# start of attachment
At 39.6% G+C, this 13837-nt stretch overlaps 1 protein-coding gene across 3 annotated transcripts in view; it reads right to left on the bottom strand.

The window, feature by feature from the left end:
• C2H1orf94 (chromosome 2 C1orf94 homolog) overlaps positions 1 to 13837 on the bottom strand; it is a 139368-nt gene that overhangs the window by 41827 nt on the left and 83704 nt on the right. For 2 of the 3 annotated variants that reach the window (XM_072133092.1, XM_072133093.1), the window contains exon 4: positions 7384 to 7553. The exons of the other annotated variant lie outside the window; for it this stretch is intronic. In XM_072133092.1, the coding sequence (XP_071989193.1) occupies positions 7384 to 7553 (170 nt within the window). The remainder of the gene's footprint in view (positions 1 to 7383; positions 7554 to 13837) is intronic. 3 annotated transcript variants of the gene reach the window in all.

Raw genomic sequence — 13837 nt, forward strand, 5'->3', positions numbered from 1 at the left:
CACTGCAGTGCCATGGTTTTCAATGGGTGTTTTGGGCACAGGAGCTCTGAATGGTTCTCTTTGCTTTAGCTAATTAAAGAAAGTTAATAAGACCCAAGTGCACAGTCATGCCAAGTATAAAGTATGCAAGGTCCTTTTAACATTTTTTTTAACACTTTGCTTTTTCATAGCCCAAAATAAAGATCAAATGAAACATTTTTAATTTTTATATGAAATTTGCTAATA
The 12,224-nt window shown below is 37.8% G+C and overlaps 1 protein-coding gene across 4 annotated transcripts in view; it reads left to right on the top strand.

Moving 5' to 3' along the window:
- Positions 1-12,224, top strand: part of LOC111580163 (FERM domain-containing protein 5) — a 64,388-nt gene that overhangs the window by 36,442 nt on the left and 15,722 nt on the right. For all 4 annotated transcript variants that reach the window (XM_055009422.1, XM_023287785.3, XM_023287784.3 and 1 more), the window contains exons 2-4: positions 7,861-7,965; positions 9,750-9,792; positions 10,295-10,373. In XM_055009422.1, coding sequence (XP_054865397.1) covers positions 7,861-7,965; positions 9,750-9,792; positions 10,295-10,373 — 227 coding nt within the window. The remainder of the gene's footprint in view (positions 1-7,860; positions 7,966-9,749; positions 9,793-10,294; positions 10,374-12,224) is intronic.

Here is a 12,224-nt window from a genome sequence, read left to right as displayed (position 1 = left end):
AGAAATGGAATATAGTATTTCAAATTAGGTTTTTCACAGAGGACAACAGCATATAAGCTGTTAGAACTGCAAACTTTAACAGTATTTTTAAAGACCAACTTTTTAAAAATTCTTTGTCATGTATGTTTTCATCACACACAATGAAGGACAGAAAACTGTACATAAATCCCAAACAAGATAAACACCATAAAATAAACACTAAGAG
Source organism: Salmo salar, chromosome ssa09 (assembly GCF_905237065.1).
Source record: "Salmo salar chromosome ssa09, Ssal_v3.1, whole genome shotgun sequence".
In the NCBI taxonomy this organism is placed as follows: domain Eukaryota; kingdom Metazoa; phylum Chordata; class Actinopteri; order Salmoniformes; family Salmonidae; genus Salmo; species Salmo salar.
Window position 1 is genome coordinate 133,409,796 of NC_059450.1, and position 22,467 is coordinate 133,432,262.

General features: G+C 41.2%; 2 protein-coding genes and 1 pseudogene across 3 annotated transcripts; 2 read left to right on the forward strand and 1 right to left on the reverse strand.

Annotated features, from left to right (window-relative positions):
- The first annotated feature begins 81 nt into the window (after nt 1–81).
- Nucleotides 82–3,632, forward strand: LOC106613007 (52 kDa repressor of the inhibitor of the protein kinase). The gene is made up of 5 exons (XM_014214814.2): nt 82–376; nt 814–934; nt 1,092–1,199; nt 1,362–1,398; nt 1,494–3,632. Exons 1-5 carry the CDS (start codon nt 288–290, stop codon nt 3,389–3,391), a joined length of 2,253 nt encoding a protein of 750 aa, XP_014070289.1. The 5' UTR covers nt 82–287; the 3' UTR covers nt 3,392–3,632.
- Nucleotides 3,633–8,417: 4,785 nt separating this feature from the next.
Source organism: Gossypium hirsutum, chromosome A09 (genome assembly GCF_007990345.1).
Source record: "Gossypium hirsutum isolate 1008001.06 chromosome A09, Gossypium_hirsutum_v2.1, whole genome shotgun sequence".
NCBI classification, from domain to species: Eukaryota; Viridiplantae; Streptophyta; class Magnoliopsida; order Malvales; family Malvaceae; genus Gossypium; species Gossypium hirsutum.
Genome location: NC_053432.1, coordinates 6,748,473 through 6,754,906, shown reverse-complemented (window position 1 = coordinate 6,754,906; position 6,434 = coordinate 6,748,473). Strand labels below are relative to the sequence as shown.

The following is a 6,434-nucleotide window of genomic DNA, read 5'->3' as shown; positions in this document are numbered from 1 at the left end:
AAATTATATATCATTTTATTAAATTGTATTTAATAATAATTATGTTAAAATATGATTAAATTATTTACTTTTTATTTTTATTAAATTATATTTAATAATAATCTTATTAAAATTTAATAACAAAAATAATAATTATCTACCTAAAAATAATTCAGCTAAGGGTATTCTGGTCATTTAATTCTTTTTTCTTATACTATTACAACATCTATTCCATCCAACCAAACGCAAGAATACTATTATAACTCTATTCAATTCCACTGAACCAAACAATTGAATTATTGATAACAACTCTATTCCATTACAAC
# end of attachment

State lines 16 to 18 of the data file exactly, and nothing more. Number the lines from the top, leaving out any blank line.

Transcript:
Annotated features, from left to right (window-relative positions):
- The first annotated feature begins 81 nt into the window (after nt 1–81).
- Nucleotides 82–3,632, forward strand: LOC106613007 (52 kDa repressor of the inhibitor of the protein kinase). The gene is made up of 5 exons (XM_014214814.2): nt 82–376; nt 814–934; nt 1,092–1,199; nt 1,362–1,398; nt 1,494–3,632. Exons 1-5 carry the CDS (start codon nt 288–290, stop codon nt 3,389–3,391), a joined length of 2,253 nt encoding a protein of 750 aa, XP_014070289.1. The 5' UTR covers nt 82–287; the 3' UTR covers nt 3,392–3,632.